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This survey is now closed. The link to the survey has been removed and the original post is in italics below.

Could you answer four quick book questions for me? Super simple. Literally four questions. Takes under a minute. It’s some information that would be helpful for a few projects we’re considering, still very much in the brainstorming phase. Just click here. Thanks.

I closed this survey after we got over 6,000 responses. First, thank you to everyone who took a moment to fill out the survey. The results are fascinating to me and very helpful. I’m sharing the results after the jump.

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The Buzzfeed brouhaha and the Mueller denial recall a basic point. Our most critical national and civic need is to find out the truth of what happened in the 2016 election and who President Trump really works for today. That imperative is far more important than whether any individual person or group of individuals is incarcerated or otherwise punished for crimes. But that is not the purpose of the Mueller probe. It never has been. The Special Counsel investigation is a criminal and counter-intelligence investigation. Its goal is to find out whether crimes were committed and to prosecute them.

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The Special Counsel’s Office has just released an almost unprecedented statement disputing at least parts of the Buzzfeed story that has roiled the national political discussion for the last twenty four hours. The statement is as follows: “BuzzFeed’s description of specific statements to the Special Counsel’s Office, and characterization of documents and testimony obtained by this office, regarding Michael Cohen’s Congressional testimony are not accurate.”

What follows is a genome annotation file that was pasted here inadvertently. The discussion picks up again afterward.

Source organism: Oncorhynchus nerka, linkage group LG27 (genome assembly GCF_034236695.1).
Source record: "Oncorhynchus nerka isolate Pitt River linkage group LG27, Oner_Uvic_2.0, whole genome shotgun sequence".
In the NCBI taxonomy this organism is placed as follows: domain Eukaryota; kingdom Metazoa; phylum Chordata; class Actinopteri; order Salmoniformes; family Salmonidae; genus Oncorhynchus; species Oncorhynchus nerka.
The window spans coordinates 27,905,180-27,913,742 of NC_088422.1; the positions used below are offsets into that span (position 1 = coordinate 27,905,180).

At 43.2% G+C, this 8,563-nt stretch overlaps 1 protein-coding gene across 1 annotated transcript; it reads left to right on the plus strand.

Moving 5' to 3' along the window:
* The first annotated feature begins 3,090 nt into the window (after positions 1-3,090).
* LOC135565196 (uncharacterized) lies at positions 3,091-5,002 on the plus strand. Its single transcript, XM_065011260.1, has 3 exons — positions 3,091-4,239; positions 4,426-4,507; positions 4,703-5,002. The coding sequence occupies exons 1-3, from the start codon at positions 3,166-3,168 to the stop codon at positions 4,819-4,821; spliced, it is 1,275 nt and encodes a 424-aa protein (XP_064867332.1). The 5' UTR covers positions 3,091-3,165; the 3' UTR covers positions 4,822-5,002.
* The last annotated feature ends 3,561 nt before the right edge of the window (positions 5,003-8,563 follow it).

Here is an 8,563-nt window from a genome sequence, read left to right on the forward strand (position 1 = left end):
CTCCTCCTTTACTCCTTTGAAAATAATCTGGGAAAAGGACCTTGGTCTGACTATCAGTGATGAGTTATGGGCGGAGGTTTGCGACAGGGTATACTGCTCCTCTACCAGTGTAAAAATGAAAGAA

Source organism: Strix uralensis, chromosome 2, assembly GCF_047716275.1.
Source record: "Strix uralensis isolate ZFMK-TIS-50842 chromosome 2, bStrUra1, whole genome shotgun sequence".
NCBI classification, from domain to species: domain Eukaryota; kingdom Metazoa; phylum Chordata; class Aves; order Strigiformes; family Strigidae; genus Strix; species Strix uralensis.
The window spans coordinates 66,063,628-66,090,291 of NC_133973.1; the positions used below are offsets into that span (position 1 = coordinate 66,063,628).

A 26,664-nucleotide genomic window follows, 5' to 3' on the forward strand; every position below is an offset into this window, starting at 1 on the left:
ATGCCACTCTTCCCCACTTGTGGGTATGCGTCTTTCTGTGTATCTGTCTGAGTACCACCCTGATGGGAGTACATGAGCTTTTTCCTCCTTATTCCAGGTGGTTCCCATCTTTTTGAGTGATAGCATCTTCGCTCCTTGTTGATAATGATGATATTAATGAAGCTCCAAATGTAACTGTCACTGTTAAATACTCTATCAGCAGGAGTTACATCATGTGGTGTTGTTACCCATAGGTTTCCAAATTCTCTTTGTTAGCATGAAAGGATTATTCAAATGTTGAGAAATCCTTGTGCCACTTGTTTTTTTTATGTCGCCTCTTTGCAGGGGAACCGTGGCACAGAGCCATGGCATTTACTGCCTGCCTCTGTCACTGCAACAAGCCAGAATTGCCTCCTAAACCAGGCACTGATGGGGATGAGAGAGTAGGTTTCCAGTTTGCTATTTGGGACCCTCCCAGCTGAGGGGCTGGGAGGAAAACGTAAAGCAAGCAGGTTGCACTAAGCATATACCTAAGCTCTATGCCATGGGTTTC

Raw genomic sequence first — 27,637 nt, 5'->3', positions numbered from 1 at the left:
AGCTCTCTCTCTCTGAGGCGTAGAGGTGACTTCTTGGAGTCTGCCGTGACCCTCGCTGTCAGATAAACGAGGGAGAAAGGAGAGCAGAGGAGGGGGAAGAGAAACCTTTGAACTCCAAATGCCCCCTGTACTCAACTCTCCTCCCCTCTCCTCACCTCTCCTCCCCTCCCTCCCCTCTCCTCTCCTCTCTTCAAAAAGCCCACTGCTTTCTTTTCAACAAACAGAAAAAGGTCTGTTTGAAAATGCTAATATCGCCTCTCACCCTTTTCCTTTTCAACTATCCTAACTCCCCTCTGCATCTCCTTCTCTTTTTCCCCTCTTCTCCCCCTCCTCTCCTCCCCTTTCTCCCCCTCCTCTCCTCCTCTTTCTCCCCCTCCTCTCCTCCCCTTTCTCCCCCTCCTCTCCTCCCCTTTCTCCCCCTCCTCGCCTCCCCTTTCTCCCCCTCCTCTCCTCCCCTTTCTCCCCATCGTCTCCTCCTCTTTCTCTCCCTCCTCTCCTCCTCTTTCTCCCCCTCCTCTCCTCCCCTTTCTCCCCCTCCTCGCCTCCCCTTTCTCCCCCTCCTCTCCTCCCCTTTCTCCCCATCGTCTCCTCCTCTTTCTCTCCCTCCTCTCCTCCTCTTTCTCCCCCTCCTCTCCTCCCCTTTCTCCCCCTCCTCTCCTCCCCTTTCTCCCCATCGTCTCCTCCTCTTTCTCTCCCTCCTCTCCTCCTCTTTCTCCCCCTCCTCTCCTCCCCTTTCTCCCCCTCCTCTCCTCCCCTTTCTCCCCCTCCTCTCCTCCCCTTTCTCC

The first thing to note here is that I don’t think the Mueller office has ever issued a statement like this. They hardly ever say anything at all beyond terse and procedural statements about court cases. I cannot recollect any other time when they’ve publicly disputed a story. If it’s happened once or twice, it’s extremely rare.

The other point to note is that this is not a blanket refutation of the story. The statement is carefully worded and disputes “description[s] of specific statements” and the “characterization of documents and testimony obtained by this office.” It’s possible to interpret this as disputing specific subsidiary points in the story, while leaving the central claims intact. But that seems like a stretch.

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I want to discuss some details in the background of that new Buzzfeed reporting about Trump, Cohen and the Trump Tower Moscow deal. It’s more a matter of deduction, inference and some speculation. But you can’t understand what’s happening between Trump and Cohen without this part of the story.

As noted in last night’s post, the most logical source of this story is federal law enforcement centered out of New York City. But Michael Cohen also appears to be talking extensively to congressional investigators. In any case, President Trump obviously knows whatever it is he himself did. He doesn’t need to hear about it from Buzzfeed or sources on Capitol Hill. For all these reasons, President Trump clearly has a lot to fear from Michael Cohen, about topics that go far beyond the details of his hush money payments and campaign finance law violations. Trump wants to punish Cohen and shut him up.

Next consider that ABC News reported yesterday that Cohen was thinking of rolling back his congressional testimony because he feared President Trump’s escalating attacks are endangering his family. I checked in on this and Cohen’s worries seem to be two-tiered. One is the standard and understandable fear that the President’s railing could trigger some unhinged person to do something violent and rash. But it’s hard to figure where Trump’s comments are more likely to do that this week than they were last week or last month. The other concern – I suspect the driving concern – is that Cohen worries that Trump is trying to endanger his family, specifically his father-in-law, either legally or through violence.

This requires closer attention.